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4. Using panel data. 4.1 The basic idea 4.2 Linear regression 4.3 Logit and probit models 4.4 Other models. 4.1 The basic idea. Panel data = data that are pooled for the same companies across time.

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## 4. Using panel data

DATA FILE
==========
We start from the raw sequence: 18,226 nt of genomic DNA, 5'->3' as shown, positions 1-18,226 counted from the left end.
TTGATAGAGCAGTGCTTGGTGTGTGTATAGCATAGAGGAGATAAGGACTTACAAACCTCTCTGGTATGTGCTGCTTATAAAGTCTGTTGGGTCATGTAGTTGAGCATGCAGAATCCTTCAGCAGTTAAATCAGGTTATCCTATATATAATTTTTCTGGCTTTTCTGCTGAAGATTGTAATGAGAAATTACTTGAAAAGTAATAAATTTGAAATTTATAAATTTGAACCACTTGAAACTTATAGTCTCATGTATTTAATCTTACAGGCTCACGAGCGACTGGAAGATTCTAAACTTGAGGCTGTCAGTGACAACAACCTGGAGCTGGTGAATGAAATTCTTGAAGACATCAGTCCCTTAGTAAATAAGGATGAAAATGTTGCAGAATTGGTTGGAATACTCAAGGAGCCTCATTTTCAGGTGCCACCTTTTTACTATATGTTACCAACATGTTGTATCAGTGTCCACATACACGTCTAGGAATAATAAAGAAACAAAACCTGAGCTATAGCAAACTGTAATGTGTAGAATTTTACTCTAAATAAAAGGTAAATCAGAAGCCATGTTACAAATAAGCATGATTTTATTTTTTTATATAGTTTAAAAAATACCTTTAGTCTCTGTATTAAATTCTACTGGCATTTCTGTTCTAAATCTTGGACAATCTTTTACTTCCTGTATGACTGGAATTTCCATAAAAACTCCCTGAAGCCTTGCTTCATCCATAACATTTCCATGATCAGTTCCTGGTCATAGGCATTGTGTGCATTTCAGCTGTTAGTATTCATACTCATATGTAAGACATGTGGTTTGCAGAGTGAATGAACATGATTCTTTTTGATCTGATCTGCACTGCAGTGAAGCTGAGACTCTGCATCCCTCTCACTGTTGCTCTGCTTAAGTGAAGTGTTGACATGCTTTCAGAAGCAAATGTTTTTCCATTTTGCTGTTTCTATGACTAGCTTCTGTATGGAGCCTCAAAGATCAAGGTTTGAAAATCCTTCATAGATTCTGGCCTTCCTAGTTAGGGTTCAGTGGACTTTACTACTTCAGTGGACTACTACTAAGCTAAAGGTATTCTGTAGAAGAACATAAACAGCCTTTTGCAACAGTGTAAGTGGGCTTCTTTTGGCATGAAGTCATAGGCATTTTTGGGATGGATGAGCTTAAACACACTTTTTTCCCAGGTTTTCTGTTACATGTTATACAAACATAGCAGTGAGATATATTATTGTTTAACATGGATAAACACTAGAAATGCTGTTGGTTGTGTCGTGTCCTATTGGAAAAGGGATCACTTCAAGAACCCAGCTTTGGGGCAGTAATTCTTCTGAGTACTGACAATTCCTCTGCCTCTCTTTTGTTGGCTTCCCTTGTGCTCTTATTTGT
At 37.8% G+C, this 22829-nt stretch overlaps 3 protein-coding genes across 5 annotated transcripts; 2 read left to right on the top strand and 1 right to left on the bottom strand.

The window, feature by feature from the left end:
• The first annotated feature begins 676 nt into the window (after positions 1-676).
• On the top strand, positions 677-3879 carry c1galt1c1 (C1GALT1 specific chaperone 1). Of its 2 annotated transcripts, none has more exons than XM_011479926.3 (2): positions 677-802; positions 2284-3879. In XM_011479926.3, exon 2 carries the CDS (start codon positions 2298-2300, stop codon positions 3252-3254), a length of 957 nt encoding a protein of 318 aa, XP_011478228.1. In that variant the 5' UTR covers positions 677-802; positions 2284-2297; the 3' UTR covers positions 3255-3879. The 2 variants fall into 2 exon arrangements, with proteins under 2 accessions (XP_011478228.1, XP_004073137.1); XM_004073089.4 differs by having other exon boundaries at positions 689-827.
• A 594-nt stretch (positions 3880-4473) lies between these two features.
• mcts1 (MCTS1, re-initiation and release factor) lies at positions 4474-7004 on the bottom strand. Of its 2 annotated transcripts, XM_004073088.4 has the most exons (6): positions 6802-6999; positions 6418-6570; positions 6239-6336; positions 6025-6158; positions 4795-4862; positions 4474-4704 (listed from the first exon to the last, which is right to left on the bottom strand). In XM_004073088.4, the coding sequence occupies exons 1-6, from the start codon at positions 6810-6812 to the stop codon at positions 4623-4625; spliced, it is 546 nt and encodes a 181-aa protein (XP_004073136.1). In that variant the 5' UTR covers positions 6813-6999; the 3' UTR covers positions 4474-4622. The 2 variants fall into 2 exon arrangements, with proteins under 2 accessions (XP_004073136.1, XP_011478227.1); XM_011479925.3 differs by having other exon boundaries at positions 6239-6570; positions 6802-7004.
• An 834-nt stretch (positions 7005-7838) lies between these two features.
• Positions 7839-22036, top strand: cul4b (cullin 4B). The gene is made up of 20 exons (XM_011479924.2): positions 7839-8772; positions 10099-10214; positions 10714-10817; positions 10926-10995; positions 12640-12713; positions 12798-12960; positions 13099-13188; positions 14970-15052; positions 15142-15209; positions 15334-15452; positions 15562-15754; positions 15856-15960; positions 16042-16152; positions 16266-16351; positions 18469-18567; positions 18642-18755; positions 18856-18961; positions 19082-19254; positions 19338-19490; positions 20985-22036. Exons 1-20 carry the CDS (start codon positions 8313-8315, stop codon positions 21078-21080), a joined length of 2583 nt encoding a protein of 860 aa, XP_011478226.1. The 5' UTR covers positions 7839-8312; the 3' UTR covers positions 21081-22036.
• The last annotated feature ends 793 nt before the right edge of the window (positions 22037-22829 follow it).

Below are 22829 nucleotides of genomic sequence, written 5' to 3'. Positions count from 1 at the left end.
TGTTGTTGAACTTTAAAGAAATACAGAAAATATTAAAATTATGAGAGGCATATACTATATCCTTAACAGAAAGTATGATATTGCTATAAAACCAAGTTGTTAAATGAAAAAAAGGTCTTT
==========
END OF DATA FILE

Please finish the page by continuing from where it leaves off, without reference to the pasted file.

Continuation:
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**4. Using panel data**• 4.1 The basic idea • 4.2 Linear regression • 4.3 Logit and probit models • 4.4 Other models**4.1 The basic idea**• Panel data = data that are pooled for the same companies across time. • In panel data, there are likely to be unobserved company-specific characteristics that are relatively constant over time. • I have already explained that it is necessary to control for this time-series dependence in order to obtain unbiased standard errors. • In STATA we can do this using the robust cluster () option**4.1 The basic idea**• The first advantage of panel data is that we are using a larger sample compared to the case where we have only one observation per company. • The larger sample permits greater estimation power, so the coefficients can be estimated more precisely. • Since the standard errors are lower (even when they are adjusted for time-series dependence), we are more likely to find statistically significant coefficients. • use "J:\phd\Fees.dta", clear • gen fye=date(yearend, "MDY") • format fye %d • gen year=year(fye) • sort year • gen lnaf=ln(auditfees) • gen lnta=ln(totalassets) • by year: reglnaflnta, robust cluster(companyid) • reglnaflnta, robust cluster(companyid)**4.1 The basic idea**• The second advantage of panel data is that we can estimate “dynamic” models. • For example, suppose we believe that audit fees depend not only on the company’s size but also its rate of growth • sort companyidfye • gen growth= lnta- lnta[_n-1] if companyid== companyid[_n-1] • reglnaflnta growth, robust cluster( companyid) • We find that audit firms offer lower fees to companies that are growing more quickly • If we had had only one year of data, we would not have been able to estimate this model.**4.1 The basic idea**• The third – and most important – advantage of panel data is that we are able to control for unobservable company-specific effects that are correlated with the observed explanatory variables • Let’s start with a simple regression model: • Let’s assume that the error term has an unobserved company-specific component that does not vary over time and an idiosyncratic component that is unique to each company-year observation:**4.1 The basic idea**• Putting the two together: • Recall that the standard error of will be biased if we do not adjust for time-series dependence • this adjustment is easy using the robust cluster () option • The OLS estimate of the coefficient will be unbiased as long as the unobservable company-specific component (ui) is uncorrelated with Xit**4.1 The basic idea**• Unfortunately, the assumption that ui is uncorrelated with Xit is unlikely to hold in practice. • If ui is correlated with Xit then it is also correlated with Xit • The OLS estimate of will be biased if it is correlated with Xit (recall our previous discussion and notes on omitted variable bias)**4.1 The basic idea**• An example can illustrate this bias. • Go to MySite • use "J:\phd\beatles.dta", clear • list • This dataset is a panel of four individuals observed over three years (1968-70) • In each year they were asked how satisfied they are with their lives • this is the lsat variable which takes larger values for increasing satisfaction • You want to test how age affects life satisfaction • reglsat age • It appears that they became slightly more satisfied as they got older.**4.1 The basic idea**• Suppose you now include dummy variables for each individual • tab persnr, gen(dum_) • Recall that you must omit either one dummy variable or the intercept in order to avoid perfect collinearity (see the previous notes about multicollinearity) • reglsat age dum_1 dum_2 dum_4 • reglsat age dum_1 dum_2 dum_3 dum_4, nocons • There now appears to be a highly significant negative impact of age on life satisfaction • What’s going on here?**4.1 The basic idea**• Recall that fitting a simple OLS model (lsat on age) is equivalent to plotting a line of best fit through the data • twoway (lfitlsat age) (scatter lsat age)**4.1 The basic idea**• I am now going to introduce a new command, separate , by() • separate lsat, by(persnr) • This creates four separate life satisfaction variables for each of the four individuals • Now graph the relationship between life satisfaction and age for each of the four people • twoway (lfit lsat1 age) (scatter lsat1 age) • twoway (lfit lsat2 age) (scatter lsat2 age) • twoway (lfit lsat3 age) (scatter lsat3 age) • twoway (lfit lsat4 age) (scatter lsat4 age)**It is clear that each of the four individuals became less**satisfied as they got older. • The simple OLS regression was biased because John and Ringo (who happened to be older) were generally more satisfied than Paul and George (who happened to be younger) • The multiple OLS regression controlled for these idiosyncratic differences by including dummy variables for each person • We can see this by plotting the simple OLS results and the multiple OLS results • reglsat age dum_1 dum_2 dum_3 dum_4, nocons • predict lsat_hat • separate lsat_hat, by(persnr) • twoway (line lsat_hat1-lsat_hat4 age) (lfitlsat age) (scatter lsat1-lsat4 age)**4.1 The basic idea**• What does all this have to do with panel data being advantageous? • Without panel data we would not have been able to control for the idiosyncracies of the four individuals. • If we had data for only one year, we would not have known that the age coefficient was biased in the simple regression. • We can demonstrate this by running a regression of lsat on age for each year in the sample • sort time • by time: reglsat age • Without panel data, we would have incorrectly concluded that people get happier as they get older**4.1 The basic idea**• In the multiple regression, we include dummy variables (dum_1 dum_2 dum_3 dum_4) which control for the individual-specific effects (ui) • Without including the person dummies, our estimate of would be biased because the dummies are correlated with age. • The person dummies “explain” all the cross-sectional variation in life satisfaction across the four individuals. • The only variation that is left is the change in satisfaction within each person as he gets older. • Therefore, the model with dummies is sometimes called the “within” estimator or the “fixed-effects” model.**4.1 The basic idea**• In small datasets like this, it is easy to create dummy variables for each person (or each company). • In large datasets, we may have thousands of individuals or companies. • The number of variables in STATA is restricted due to memory limits. • Also it is not very inconvenient to have results for thousands of dummy variables (just imagine how long your log file would be!).**4.1 The basic idea**• Instead of including dummy variables, we can control for idiosyncratic effects by transforming the Y and X variables. • Taking averages of eq. (1) over time gives: • Subtracting eq. (2) from eq. (1) gives: • The key thing to note here is that the individual-specific effects (ui) have been “differenced out” so they will not bias our estimate of .**4.1 The basic idea**• Another transformation that will do the same trick is to take differences rather than subtract means • Lagging by one period • Subtracting eq. (2) from eq. (1) gives: • Again the individual-specific effects (ui) have been “differenced out” so they will not bias our estimate of .**Class exercise 4a**• Estimate the following models, where Y = life satisfaction and X = age. • Compare the age coefficients in these models to the age coefficient in the untransformed model with person dummies (ignore the standard errors of the age coefficients because they are biased)**4.2 Linear regression using panel data (xtreg, fe i())**• Fortunately, STATA has a command that: • allows us to avoid creating dummy variables for each person • corrects the standard errors • xt is a prefix that tells STATA we want to estimate a panel data model • The fe option tells STATA we want to estimate a fixed effects model • in OLS this is equivalent to including dummy variables to control for person-specific effects • The i() term tells STATA the variable that identifies each unique person • xtreglsat age , fei(persnr)**Note that the age coefficient and t-statistic are exactly**the same as in the OLS model that includes person dummies • reg lsat age dum_1 dum_2 dum_3 dum_4, nocons • There are 12 person-years, 4 persons, and the minimum, average and maximum number of observations per person is 3.**Since we are estimating a within-effects model, it is the**within R2 that is directly relevant (93.2%). • If we used the same independent variables to estimate a “between-effects” model, we would have an R2 of 88.4% (I will explain later what we mean by the “between-effects” model). • If we used the same independent variables to estimate a simple OLS model, we would get an R2 of 16.5%. (reglsat age) • The F-statistic is a test that the coefficient(s) on the X variable(s) (i.e., age) are all zero.**sigma_u is the standard deviation of the estimates of the**fixed effects, ui (u) • sigma_e is the standard deviation of the estimates of the residuals, eit (e) • rho = u2 / (u2 + e2) = 4.932 / (4.932 + 0.472) = 0.99**The correlation between uit and Xit is -0.83.**• This correlation appears to be high confirming our prior finding that the fixed effects are correlated with age. • The F-test allows us to reject the hypothesis that there are no fixed effects. • If we had not rejected this hypothesis, we could estimate a simple OLS instead of the fixed-effects model.**4.2 Linear regression (predict)**• After running the fixed-effects model, we can obtain various predicted statistics using the predict command • predict , xb • predict , u • predict , e • predict , ue**4.2 Linear regression (predict)**• For example: • xtreglsat age , fei(persnr) • drop lsat_hat • predict lsat_hat, xb • predict lsat_u, u • predict lsat_e, e • predict lsat_ue, ue • Checking that lsat_ue = lsat_u + lsat_e • list lsat_ulsat_elsat_ue • Checking that the correlation between uit and Xitis -0.83 • corrlsat_hatlsat_u**4.2 Linear regression**• I have explained that there are three main advantages of panel data: • The larger sample increases power, so the coefficients are estimated more precisely • We can estimate models that incorporate dynamic variables (e.g., the effect of growth on audit fees) • We can control for unobservable fixed effects (e.g., company-specific or person-specific characteristics) by estimating fixed-effects models.**4.2 Linear regression**• Are there any disadvantages? • Yes, unfortunately we cannot investigate the effect of explanatory variables that are held constant over time. • From a technical point of view, this is because the time-invariant variable would be perfectly collinear with the person dummies. • From an economic point of view, this is because fixed-effect models are designed to study what causes the dependent variable to change within a given person. A time-invariant characteristic cannot cause such a change.**4.2 Linear regression**• For example, suppose that the height of the four persons is constant over the three years. • Let’s create a height variable and test the effect of height on life satisfaction • gen height=185 if dum_1==1 • replace height=180 if dum_2==1 • replace height=175 if dum_3==1 • replace height=170 if dum_4==1 • list persnr height • Note that the height variable is a constant for each person. • We can estimate the effect of height as long as we do not control for unobservable person-specific effects • reglsat age height**4.2 Linear regression**• If we try to control for person-specific effects by including dummy variables: • reg lsat age height dum_1 dum_2 dum_3 dum_4, nocons • Note that STATA has to throw away either a dummy variable or the height variable. • Why is that? • The only way we can include dummies for each person is if we do not include the height variable. • reg lsat age dum_1 dum_2 dum_3 dum_4, nocons • If we try to estimate the effect of height using the xtreg, fei() command, STATA will inform us that there is a problem of perfect collinearity • xtreglsat age height, fei( persnr)**4.2 Linear regression**• Note that the height coefficient can be estimated if there is some variation over time for one or more persons. • The fixed-effects estimator can exploit this time variation to estimate the effect of height on life satisfaction. • For example, suppose that each person became 1cm taller in 1970. • replace height= height+1 if time==1970 • xtreglsat age height, fei( persnr)**The xtreg, fei() command estimates the following**fixed-effects model: • Recall that we derived this model by taking averages: • The averages model is sometimes called the “between” estimator because the comparison is cross-sectional between persons rather than over time. • Like OLS, the between estimator provides unbiased estimates of only if the unobservable company-specific component (ui) is uncorrelated with Xit • If we wanted to estimate the “between effects” model, the command in STATA is xtreg , be i() • xtreglsat age, be i( persnr)**Note that the age coefficient is positive**• the reason is that we are not controlling for person-specific effects, which are correlated with age. • therefore, the between-effects estimate of the age coefficient is biased. • Since we are estimating a between-effects model, it is the between R2 that is relevant (88.4%). • Note that this is also the between-effects R2 that was previously reported using the fixed-effects model. • Note that the R2 for the between-effects model is high despite that the age coefficient is severely biased. Again, this reinforces the fact that a high R2 does not imply that the model is well specified.**The between estimator is also less efficient than simple OLS**because it throws away all the variation over time in the dependent and independent variables. • In fact the between estimator is equivalent to estimating an OLS model on the averages for just one year • Recall that we have already created averages for the lsat and age variables (avlsatavage) • regavlsatavage if time==1968 • regavlsatavage if time==1969 • regavlsatavage if time==1970 • xtreglsat age height, be i( persnr) • Since we actually have three years of data, it seems silly (and it is silly) to throw data away**4.2 Linear regression (xtreg)**• Normally, then, we would never be interested in estimating a between-effects model: • The estimates are biased if the person-specific effects are correlated with the X variables • The estimates are inefficient because we are ignoring any time-series variation in the data • The fixed effects estimator is attractive because it controls for any correlation between ui and Xit • An unattractive feature is that it is forced to estimate a fixed parameter for each person or company in the data • you can think of these parameters as being the coefficients on the person dummy variables**4.2 Linear regression (xtreg)**• An alternative is the “random effects” model in which the ui are assumed to be randomly distributed with a mean of zero and a constant variance (ui ~ IID(0, 2u) rather than fixed. • Intuitively, the random effects model is like having an OLS model where the intercept varies randomly across individuals i. • Like simple OLS, the random effects model assumes that there is zero correlation between ui and Xit • If ui and Xit are correlated, the random-effects estimates are biased.**4.2 Linear regression (xtreg)**• If we want to estimate a random effects model, the command is xtreg , re i() • For example: • xtreglsat age, re i( persnr) • Note that because we have controlled for (random) unobserved person effects, the age coefficient is estimated with the correct negative sign.**The rest of the output is similar to the fixed-effects model**except: • We use a Wald statistic instead of an F statistic to test the significance of the independent variables. Here we can reject the hypothesis that age is insignificant. • The Wald statistic is used because only the asymptotic properties of the random-effects estimator are known. • The output explicitly tells us that we have imposed the assumption that ui and Xit are uncorrelated. • This is the key difference between the random-effects and fixed-effects models.**We can test whether ui and Xit are correlated.**• If they are correlated, we should use the fixed-effects model rather than OLS or the random-effects model (otherwise the coefficients are biased). • If they are not correlated, it is better to use the random-effects model (because it is more efficient). • The test was devised by Hausman • if ui and Xit are correlated, the random-effects estimates are biased (inconsistent) while the fixed-effects coefficients are unbiased (consistent) • In this case, there will be a large difference between the random-effects and fixed-effects coefficient estimates • if ui and Xit are uncorrelated, the random-effects and fixed-effects coefficients are both unbiased (consistent); the fixed-effects coefficients are inefficient while the random-effects coefficients are efficient. • In this case, there will not be a large difference between the random-effects and fixed-effects coefficient estimates • The Hausman test indicates whether the two sets of coefficient estimates are significantly different**Null hypothesis (H0): ui and Xit are uncorrelated**• The Hausman statistic is distributed as chi2 and is computed as • If the chi2 statistic is positive and statistically significant, we can reject the null hypothesis. This would mean that the fixed-effects model is preferable because the coefficients are consistent. • If the chi2 statistic is not positive and statistically significant, we cannot reject the null hypothesis. This would mean that the random-effects model is preferable because the coefficients are consistent and efficient. • NB: The (Vc-Ve)-1 matrix is guaranteed to be positive only asymptotically. In small samples, this asymptotic result may not hold in which case the computed chi2 statistic will be negative.**4.2 Linear regression (estimates store, hausman)**• The procedure for executing a Hausman test is as follows: • Save the coefficients that are consistent even if the null is not true: • xtreglsat age, fei( persnr) • estimates store fixed_effects • Save the coefficients that are inconsistent if the null is not true: • xtreglsat age, re i( persnr) • estimates store random_effects • The command for the Hausman test is: • hausmanname_consistentname_efficient • hausmanfixed_effectsrandom_effects**b is the fixed-effects coefficient while B is the**random-effects coefficient. • The (Vc-Ve)-1 matrix has a negative value on the leading diagonal and, as a result, the square root of the leading diagonal is undefined. This is why the Chi2 statistic is negative. • Since the Chi2 statistic is not significantly positive, we might decide that we cannot reject the null hypothesis (see p. 57 of the STATA reference manual for the Hausman test). • On the other hand, this result is not very reliable because the asymptotic assumption fails to hold in this small sample.**If we reject the null hypothesis that ui and Xit are**uncorrelated, the fixed-effects model is preferable to the OLS and random-effects models. • If we cannot reject the null hypothesis that ui and Xit are uncorrelated, we need to determine whether the ui are distributed randomly across individuals. • Recall that the random-effects model is like having an OLS model where the constant term varies randomly across individuals i. • Therefore, we need to test whether there is significant variation in ui across individuals.**rho = u2 / (u2 + e2)**= 1.032 / (1.032 + 0.472) = 0.83 • u2 captures the variation in ui across individuals. • If u2 is significantly positive, the random-effects model is preferable to the OLS model. • The Breusch and Pagan (1980) Lagrange multiplier test is used to investigate whether u2 is significantly positive.**We perform the Breusch-Pagan test by typing xttest0 after**xtreg, re • Our estimate of u2 is 1.067 (note that u is estimated to be 1.032 which is the same as sigma_u on the previous slide). • We are unable to reject the hypothesis that u2 = 0. Therefore, we cannot conclude that the random-effects model is preferable to the OLS model. • NB: Our Hausman and LM tests lack power because the sample consists of only 12 observations. In larger samples, we are more likely to reject the hypothesis that u2 = 0 and we are more likely to reject the hypothesis that ui and Xitare uncorrelated.**Class exercise 4b**• Estimate models in which the dependent variable is the log of audit fees. • Estimate the models using: • OLS without controlling for ui • Fixed-effects models • Random-effects models • How do the coefficient estimates vary across the different models? • Which of these models is preferable?**4.2 Linear regression**• Compared to economics and finance, there are not many accounting studies that exploit panel data in order to control for unobserved company-specific effects (ui). • Most studies simply report OLS estimates on the pooled data. • Some studies even fail to adjust the OLS standard errors for time-series dependence • this can be a very serious mistake especially when the panels are long (e.g., the sample period covers many years).